You know her type

Since MTV began chronicling the joys and angst of a pretty blond and her posh posse in 2004, Lauren Conrad has emerged as the popular girl everyone wants to be around. If the idea of a cleverly precocious SoCal blond with a fashion obsession and her daddy’s credit card sounds familiar, it’s because Conrad is just the latest incarnation of an archetype that’s been honed over the last 25 years. Call them Valley Girls, Beverly Hills Princesses or Laguna Rhymes-With-Witches, they’re young, privileged -- and almost always blond. They’re the girls you love to hate, with shoes you have to have, ditzes with a hidden streak of resolve that’s underestimated at your peril. One big difference, of course. Conrad, unlike the characters who’ve made “Clueless” and “Legally Blonde” cult favorites, really exists.

-- Adam Tschorn

1982, “Valley Girl”

With the help of daughter Moon Unit, Frank Zappa introduced the rest of the world to the caricature of the shopping-obsessed, mall-dwelling girls of the San Fernando Valley in the song “Valley Girl” with lyrics such as: “Last idea to cross her mind/Had something to do with where to find/A pair of jeans to fit her butt/And where to get her toenails cut.”


The 1983 movie of the same name starred Nicolas Cage and Deborah Foreman (and the priceless tagline: “Life in the Valley: Hair, clothes, and attitude”) playing out a Romeo and Juliet star-crossed lovers routine against the backdrop of the mall. The shallow, hair-flipping, credit-card-wielding stereotype has, like, totally been with us ever since.

1990, “Beverly Hills, 90210"

The show’s 10-year run made it a big pop-culture influence, especially when it came to establishing “blitz shopping” on Melrose and Rodeo as as much a normal part of living in L.A. as smog and traffic. Much of the credit rests with Tori Spelling’s Donna Martin, a character almost as well known for her ability to shop as her ability to hold on to her virginity. Life later imitated art imitating life for Spelling, who later played a thinly fictionalized version of herself in VH-1’s “So NoTORIous,” which included shopping at Kitson boutique on Robertson Boulevard.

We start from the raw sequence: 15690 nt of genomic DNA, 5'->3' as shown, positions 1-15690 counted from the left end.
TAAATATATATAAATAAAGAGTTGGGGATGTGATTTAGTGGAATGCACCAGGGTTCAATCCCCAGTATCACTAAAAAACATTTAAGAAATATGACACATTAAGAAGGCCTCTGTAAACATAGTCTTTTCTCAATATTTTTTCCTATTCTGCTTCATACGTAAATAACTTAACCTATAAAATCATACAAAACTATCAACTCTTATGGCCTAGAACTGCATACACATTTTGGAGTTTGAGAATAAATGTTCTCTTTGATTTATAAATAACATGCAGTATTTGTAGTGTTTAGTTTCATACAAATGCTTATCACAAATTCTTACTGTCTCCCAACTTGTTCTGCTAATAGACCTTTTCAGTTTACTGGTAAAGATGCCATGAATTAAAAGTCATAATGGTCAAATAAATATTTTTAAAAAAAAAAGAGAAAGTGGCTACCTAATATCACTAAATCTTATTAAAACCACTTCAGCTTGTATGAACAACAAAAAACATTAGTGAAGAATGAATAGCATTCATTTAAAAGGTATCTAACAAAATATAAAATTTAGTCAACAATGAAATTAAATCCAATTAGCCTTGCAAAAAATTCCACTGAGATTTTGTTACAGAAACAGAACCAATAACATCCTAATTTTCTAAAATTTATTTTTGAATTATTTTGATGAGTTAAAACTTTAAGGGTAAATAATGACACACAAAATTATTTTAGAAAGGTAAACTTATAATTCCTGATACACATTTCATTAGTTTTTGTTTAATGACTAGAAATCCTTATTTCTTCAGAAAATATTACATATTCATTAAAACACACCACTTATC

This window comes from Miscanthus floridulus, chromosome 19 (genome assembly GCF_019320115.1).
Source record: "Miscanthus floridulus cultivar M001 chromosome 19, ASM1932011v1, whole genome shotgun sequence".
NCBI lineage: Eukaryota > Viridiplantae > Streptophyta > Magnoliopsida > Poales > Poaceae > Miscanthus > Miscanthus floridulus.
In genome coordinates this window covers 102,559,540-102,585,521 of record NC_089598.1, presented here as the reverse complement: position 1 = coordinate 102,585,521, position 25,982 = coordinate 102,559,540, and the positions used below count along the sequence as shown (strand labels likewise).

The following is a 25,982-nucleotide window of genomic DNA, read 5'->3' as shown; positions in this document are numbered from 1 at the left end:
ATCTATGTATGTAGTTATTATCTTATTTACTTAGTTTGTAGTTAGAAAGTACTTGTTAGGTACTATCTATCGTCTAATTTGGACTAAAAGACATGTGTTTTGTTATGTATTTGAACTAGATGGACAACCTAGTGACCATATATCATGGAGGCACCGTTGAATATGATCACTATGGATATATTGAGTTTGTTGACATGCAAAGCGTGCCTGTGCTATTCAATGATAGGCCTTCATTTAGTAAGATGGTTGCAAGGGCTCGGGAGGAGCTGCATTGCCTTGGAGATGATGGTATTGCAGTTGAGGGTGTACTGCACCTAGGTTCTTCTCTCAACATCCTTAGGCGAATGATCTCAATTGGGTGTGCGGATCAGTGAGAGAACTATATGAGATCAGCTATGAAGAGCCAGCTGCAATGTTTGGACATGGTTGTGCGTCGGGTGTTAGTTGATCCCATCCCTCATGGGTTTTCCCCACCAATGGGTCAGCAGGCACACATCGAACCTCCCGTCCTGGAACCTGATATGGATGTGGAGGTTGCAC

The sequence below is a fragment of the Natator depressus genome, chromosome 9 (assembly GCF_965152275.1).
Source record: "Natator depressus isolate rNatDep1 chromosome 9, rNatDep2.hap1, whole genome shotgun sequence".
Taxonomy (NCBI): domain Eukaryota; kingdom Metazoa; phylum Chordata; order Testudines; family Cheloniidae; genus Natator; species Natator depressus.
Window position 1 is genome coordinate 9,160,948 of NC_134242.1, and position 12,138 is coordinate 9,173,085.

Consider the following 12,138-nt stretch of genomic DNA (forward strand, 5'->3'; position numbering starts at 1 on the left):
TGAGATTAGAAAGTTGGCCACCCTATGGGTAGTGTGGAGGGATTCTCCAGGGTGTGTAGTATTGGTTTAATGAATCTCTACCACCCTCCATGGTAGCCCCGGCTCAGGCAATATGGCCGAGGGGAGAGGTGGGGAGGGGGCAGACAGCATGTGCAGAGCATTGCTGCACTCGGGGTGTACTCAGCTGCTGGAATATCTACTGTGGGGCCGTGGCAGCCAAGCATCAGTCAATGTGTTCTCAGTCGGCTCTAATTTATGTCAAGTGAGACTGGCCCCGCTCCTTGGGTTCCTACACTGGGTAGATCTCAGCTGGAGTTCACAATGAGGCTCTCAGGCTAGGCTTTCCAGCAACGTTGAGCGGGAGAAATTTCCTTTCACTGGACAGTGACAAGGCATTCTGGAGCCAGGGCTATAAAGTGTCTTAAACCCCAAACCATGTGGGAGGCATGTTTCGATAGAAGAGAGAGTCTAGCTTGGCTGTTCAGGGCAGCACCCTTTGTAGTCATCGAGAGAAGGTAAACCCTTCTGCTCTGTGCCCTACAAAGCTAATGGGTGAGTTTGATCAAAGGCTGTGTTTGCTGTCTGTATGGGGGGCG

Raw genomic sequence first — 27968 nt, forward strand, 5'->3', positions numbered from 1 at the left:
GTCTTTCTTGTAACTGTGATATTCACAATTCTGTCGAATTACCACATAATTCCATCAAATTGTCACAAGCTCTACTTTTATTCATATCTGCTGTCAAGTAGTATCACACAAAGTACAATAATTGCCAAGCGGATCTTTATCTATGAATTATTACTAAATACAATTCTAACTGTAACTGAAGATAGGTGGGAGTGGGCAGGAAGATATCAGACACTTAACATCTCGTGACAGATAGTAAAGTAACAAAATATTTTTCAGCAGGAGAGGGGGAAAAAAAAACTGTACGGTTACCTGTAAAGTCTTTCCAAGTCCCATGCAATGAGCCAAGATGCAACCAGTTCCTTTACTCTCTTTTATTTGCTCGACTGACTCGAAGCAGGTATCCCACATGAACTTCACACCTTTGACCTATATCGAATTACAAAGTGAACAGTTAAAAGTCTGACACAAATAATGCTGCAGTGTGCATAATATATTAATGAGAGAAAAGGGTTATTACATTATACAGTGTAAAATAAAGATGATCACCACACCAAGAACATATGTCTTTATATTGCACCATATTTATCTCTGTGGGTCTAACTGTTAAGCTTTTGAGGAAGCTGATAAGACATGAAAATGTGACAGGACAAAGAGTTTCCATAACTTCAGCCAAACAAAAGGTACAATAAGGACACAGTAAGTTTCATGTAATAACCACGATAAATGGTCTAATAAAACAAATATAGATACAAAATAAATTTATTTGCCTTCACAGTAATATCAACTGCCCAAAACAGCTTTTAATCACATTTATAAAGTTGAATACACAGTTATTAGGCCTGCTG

1995, “Clueless”


Alicia Silverstone’s Cher Horowitz marked a power shift for the “ditz with a credit card.” Although she struggles to get her driver’s license and shops just to cheer herself up, she’s got skills -- whether it’s making over less-fashionable classmates or using a computerized wardrobe-matching system to coordinate her closet contents. She earns extra points for name-dropping designer Azzedine Alaia during a mugging: “Oh, no. You don’t understand. This is an Alaia.

2001, “Legally Blonde”

Reese Witherspoon’s Elle Woods is a Delta Nu sorority sister bound for Harvard Law School who has to rely on her street smarts to survive -- those streets being Rodeo and Robertson. Less a shopper than a retail “Rain Man,” Woods establishes her cred early on after being lied to by a sales clerk. “You can’t have a half-loop top-stitching on low-viscosity rayon,” she says. “And it’s not new -- I saw it on the cover of last June’s Vogue.” And who else but a die-hard shopper could win a court case based on how to care for a perm and identifying last season’s Prada shoes?